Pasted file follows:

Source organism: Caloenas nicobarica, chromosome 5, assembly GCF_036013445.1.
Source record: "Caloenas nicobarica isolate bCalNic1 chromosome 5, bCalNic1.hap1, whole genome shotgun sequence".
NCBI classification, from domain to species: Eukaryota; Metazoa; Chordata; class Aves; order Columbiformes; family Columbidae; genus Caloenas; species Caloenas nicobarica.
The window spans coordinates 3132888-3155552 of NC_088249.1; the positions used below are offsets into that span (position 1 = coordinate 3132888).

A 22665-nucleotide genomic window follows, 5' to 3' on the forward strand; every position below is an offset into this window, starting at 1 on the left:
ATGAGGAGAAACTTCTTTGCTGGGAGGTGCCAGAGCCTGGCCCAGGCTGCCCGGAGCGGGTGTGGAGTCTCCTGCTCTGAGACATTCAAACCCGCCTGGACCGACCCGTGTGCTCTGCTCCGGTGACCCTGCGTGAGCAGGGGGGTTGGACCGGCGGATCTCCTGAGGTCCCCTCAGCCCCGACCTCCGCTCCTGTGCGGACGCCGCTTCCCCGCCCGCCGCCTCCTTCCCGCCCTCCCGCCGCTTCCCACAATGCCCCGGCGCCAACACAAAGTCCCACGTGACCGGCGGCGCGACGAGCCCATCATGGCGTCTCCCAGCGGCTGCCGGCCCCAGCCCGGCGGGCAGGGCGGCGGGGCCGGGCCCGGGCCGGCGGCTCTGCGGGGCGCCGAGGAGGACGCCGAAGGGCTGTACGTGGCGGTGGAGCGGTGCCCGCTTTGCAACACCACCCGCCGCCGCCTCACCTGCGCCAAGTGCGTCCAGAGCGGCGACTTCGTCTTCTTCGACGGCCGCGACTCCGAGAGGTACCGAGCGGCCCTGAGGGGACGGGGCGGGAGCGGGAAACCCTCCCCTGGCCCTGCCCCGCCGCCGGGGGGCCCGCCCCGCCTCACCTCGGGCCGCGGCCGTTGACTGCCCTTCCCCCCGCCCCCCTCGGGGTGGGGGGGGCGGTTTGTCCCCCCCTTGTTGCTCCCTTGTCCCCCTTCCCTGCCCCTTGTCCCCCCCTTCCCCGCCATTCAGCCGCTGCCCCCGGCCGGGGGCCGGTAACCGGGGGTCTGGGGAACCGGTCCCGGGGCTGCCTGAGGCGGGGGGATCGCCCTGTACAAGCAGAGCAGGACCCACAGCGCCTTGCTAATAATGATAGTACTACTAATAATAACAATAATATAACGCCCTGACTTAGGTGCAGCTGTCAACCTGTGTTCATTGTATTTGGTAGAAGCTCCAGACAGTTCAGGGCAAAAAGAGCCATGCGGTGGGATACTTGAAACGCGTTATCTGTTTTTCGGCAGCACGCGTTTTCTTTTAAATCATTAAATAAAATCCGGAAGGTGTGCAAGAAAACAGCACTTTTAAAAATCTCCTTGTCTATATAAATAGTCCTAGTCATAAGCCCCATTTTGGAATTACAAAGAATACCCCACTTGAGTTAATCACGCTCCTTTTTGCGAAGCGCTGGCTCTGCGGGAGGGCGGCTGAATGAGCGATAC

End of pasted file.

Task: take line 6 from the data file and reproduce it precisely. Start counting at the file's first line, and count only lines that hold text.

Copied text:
ATGAGGAGAAACTTCTTTGCTGGGAGGTGCCAGAGCCTGGCCCAGGCTGCCCGGAGCGGGTGTGGAGTCTCCTGCTCTGAGACATTCAAACCCGCCTGGACCGACCCGTGTGCTCTGCTCCGGTGACCCTGCGTGAGCAGGGGGGTTGGACCGGCGGATCTCCTGAGGTCCCCTCAGCCCCGACCTCCGCTCCTGTGCGGACGCCGCTTCCCCGCCCGCCGCCTCCTTCCCGCCCTCCCGCCGCTTCCCACAATGCCCCGGCGCCAACACAAAGTCCCACGTGACCGGCGGCGCGACGAGCCCATCATGGCGTCTCCCAGCGGCTGCCGGCCCCAGCCCGGCGGGCAGGGCGGCGGGGCCGGGCCCGGGCCGGCGGCTCTGCGGGGCGCCGAGGAGGACGCCGAAGGGCTGTACGTGGCGGTGGAGCGGTGCCCGCTTTGCAACACCACCCGCCGCCGCCTCACCTGCGCCAAGTGCGTCCAGAGCGGCGACTTCGTCTTCTTCGACGGCCGCGACTCCGAGAGGTACCGAGCGGCCCTGAGGGGACGGGGCGGGAGCGGGAAACCCTCCCCTGGCCCTGCCCCGCCGCCGGGGGGCCCGCCCCGCCTCACCTCGGGCCGCGGCCGTTGACTGCCCTTCCCCCCGCCCCCCTCGGGGTGGGGGGGGCGGTTTGTCCCCCCCTTGTTGCTCCCTTGTCCCCCTTCCCTGCCCCTTGTCCCCCCCTTCCCCGCCATTCAGCCGCTGCCCCCGGCCGGGGGCCGGTAACCGGGGGTCTGGGGAACCGGTCCCGGGGCTGCCTGAGGCGGGGGGATCGCCCTGTACAAGCAGAGCAGGACCCACAGCGCCTTGCTAATAATGATAGTACTACTAATAATAACAATAATATAACGCCCTGACTTAGGTGCAGCTGTCAACCTGTGTTCATTGTATTTGGTAGAAGCTCCAGACAGTTCAGGGCAAAAAGAGCCATGCGGTGGGATACTTGAAACGCGTTATCTGTTTTTCGGCAGCACGCGTTTTCTTTTAAATCATTAAATAAAATCCGGAAGGTGTGCAAGAAAACAGCACTTTTAAAAATCTCCTTGTCTATATAAATAGTCCTAGTCATAAGCCCCATTTTGGAATTACAAAGAATACCCCACTTGAGTTAATCACGCTCCTTTTTGCGAAGCGCTGGCTCTGCGGGAGGGCGGCTGAATGAGCGATAC